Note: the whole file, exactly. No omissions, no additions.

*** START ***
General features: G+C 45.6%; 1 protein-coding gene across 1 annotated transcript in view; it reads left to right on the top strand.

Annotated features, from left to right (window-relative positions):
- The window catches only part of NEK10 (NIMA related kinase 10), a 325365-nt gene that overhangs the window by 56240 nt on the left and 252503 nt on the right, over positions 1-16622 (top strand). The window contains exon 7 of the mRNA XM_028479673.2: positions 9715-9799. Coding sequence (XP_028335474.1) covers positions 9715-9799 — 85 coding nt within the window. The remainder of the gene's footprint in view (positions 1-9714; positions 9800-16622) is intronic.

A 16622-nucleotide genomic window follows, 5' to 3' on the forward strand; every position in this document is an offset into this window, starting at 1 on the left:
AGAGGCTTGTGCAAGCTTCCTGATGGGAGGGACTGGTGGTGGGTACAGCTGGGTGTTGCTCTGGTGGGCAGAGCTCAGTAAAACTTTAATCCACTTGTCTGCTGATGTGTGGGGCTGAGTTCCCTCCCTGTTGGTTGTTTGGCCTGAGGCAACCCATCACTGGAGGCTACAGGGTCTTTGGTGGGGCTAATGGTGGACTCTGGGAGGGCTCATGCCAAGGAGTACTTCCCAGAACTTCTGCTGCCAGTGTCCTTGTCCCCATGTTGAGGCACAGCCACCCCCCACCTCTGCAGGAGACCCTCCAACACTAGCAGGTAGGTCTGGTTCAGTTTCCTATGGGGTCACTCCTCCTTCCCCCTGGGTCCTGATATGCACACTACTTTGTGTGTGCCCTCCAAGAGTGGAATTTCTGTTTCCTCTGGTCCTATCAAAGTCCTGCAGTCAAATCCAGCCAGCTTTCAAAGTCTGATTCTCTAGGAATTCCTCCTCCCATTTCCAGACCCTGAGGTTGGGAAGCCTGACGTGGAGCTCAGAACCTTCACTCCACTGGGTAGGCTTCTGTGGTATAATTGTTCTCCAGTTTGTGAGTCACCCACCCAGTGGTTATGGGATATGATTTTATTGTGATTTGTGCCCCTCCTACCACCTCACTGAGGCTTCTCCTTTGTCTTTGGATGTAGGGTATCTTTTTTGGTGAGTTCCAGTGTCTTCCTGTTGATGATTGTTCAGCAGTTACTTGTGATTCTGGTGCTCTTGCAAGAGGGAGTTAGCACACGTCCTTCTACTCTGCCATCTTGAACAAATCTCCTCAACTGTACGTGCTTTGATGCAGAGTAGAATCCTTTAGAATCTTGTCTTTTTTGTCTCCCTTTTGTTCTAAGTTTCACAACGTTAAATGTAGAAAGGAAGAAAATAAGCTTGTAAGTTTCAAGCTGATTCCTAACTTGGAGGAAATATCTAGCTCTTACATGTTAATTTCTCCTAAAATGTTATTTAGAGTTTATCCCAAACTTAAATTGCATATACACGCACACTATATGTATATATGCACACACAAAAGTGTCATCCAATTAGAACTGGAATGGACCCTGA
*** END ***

General features: G+C 45.6%; 1 protein-coding gene across 1 annotated transcript in view; it reads left to right on the top strand.

Annotated features, from left to right (window-relative positions):
- The window catches only part of NEK10 (NIMA related kinase 10), a 325365-nt gene that overhangs the window by 56240 nt on the left and 252503 nt on the right, over positions 1-16622 (top strand). The window contains exon 7 of the mRNA XM_028479673.2: positions 9715-9799. Coding sequence (XP_028335474.1) covers positions 9715-9799 — 85 coding nt within the window. The remainder of the gene's footprint in view (positions 1-9714; positions 9800-16622) is intronic.

A 16622-nucleotide genomic window follows, 5' to 3' on the forward strand; every position in this document is an offset into this window, starting at 1 on the left:
AGAGGCTTGTGCAAGCTTCCTGATGGGAGGGACTGGTGGTGGGTACAGCTGGGTGTTGCTCTGGTGGGCAGAGCTCAGTAAAACTTTAATCCACTTGTCTGCTGATGTGTGGGGCTGAGTTCCCTCCCTGTTGGTTGTTTGGCCTGAGGCAACCCATCACTGGAGGCTACAGGGTCTTTGGTGGGGCTAATGGTGGACTCTGGGAGGGCTCATGCCAAGGAGTACTTCCCAGAACTTCTGCTGCCAGTGTCCTTGTCCCCATGTTGAGGCACAGCCACCCCCCACCTCTGCAGGAGACCCTCCAACACTAGCAGGTAGGTCTGGTTCAGTTTCCTATGGGGTCACTCCTCCTTCCCCCTGGGTCCTGATATGCACACTACTTTGTGTGTGCCCTCCAAGAGTGGAATTTCTGTTTCCTCTGGTCCTATCAAAGTCCTGCAGTCAAATCCAGCCAGCTTTCAAAGTCTGATTCTCTAGGAATTCCTCCTCCCATTTCCAGACCCTGAGGTTGGGAAGCCTGACGTGGAGCTCAGAACCTTCACTCCACTGGGTAGGCTTCTGTGGTATAATTGTTCTCCAGTTTGTGAGTCACCCACCCAGTGGTTATGGGATATGATTTTATTGTGATTTGTGCCCCTCCTACCACCTCACTGAGGCTTCTCCTTTGTCTTTGGATGTAGGGTATCTTTTTTGGTGAGTTCCAGTGTCTTCCTGTTGATGATTGTTCAGCAGTTACTTGTGATTCTGGTGCTCTTGCAAGAGGGAGTTAGCACACGTCCTTCTACTCTGCCATCTTGAACAAATCTCCTCAACTGTACGTGCTTTGATGCAGAGTAGAATCCTTTAGAATCTTGTCTTTTTTGTCTCCCTTTTGTTCTAAGTTTCACAACGTTAAATGTAGAAAGGAAGAAAATAAGCTTGTAAGTTTCAAGCTGATTCCTAACTTGGAGGAAATATCTAGCTCTTACATGTTAATTTCTCCTAAAATGTTATTTAGAGTTTATCCCAAACTTAAATTGCATATACACGCACACTATATGTATATATGCACACACAAAAGTGTCATCCAATTAGAACTGGAATGGACCCTGA